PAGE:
What’s The Difference Between Common And Preferred Stock?

Learn The Difference Between Common And Preferred Stock To Find Out Which Is Right For You

The world of investing can be a confusing place for new investors.  Many beginning investors can struggle with the language of the stock market, and may be confused as to the best avenue for investing for their situations.

One of the main issues for new investors is the difference between common and preferred stock, and how this can affect their returns on their investments.

There are many differences between common stock and preference stock, and it is important for investors to weigh the pros and cons of each type of stock in order to make an informed purchase. Let us take a moment and  examine a few of the differences between these two types of stocks:

What’s The Difference Between Common And Preferred Stock? Dividends

Preferred stock holders usually get a guaranteed dividend irrespective of how the company performs.

Common stock holders dividends are usually related to the amount of profit the underlying company makes.

Price volatility

Prices of common stock in many companies are often very volatile. Factors such as the economy, market share, profit and brand loyalty often affect the price of common stocks.  Common stocks are also subject to swings in the broad market, in some cases unrelated to the actual performance of the company.

The biggest factor that affects the price of preferred stock is often interest rates. When interest rates rise, preferred stock prices often fall to a reduced demand.

Voting Rights

Common stock holders get voting rights. It is often one vote for each share of common stock owned. On the flip side owners of preferred shares do not get any voting rights in the company.

If Things Go Wrong

If a company goes bankrupt, being a preferred stockholder is a much better deal. As a preferred stockholder, you are higher up in the queue for distributing the assets that remain, meaning that you have a better chance of recouping at least a portion of your investment.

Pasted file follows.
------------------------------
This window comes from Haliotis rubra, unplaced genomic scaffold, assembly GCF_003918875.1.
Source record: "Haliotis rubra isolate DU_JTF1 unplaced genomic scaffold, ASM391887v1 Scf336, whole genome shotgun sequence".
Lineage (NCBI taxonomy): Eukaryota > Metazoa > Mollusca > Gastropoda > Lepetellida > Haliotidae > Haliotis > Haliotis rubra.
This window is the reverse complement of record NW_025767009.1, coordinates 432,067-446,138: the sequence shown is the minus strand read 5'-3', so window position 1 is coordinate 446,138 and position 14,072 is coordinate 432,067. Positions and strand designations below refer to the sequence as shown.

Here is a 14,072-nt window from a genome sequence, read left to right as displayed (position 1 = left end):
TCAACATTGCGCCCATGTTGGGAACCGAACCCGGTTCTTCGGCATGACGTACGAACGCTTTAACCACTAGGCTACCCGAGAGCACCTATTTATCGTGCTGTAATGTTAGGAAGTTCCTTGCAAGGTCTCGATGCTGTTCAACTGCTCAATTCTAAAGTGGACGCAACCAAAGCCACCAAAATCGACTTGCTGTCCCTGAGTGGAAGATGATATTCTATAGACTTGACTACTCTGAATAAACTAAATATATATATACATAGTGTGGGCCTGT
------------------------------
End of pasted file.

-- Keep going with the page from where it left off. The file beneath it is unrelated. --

Common stock holders do not receive anything unless preferred share holders are fully compensated. Then and only then are common stock holders entitled to anything.  Unfortunately, in some cases, no matter what type of stock you own, it is possible to lose 100% of your financial investment in a company.

Risk and Profit Potential

Common stocks usually offer the greater potential for profit. A common stockholder can profit from both price rises in a stock and dividends. However, price rises and dividends are not guaranteed.

Blue chip stocks are often considered to be relatively low risk, but large fluctuations in these companies is not unheard of.

Preferred stocks are usually much safer as a fixed dividend amount is often set out on purchase. However, preference stock do not have the same opportunity to profit from rises in the price of the stock. They also are not exposed to the risk of the stock price collapsing.

On balance preferred stocks are much safer than common stock, but they generally have a much lower profit potential.

Buying stocks

Both common stock and preferred stock can be purchased from most of the big mainstream stock brokers like Zecco and Tradeking.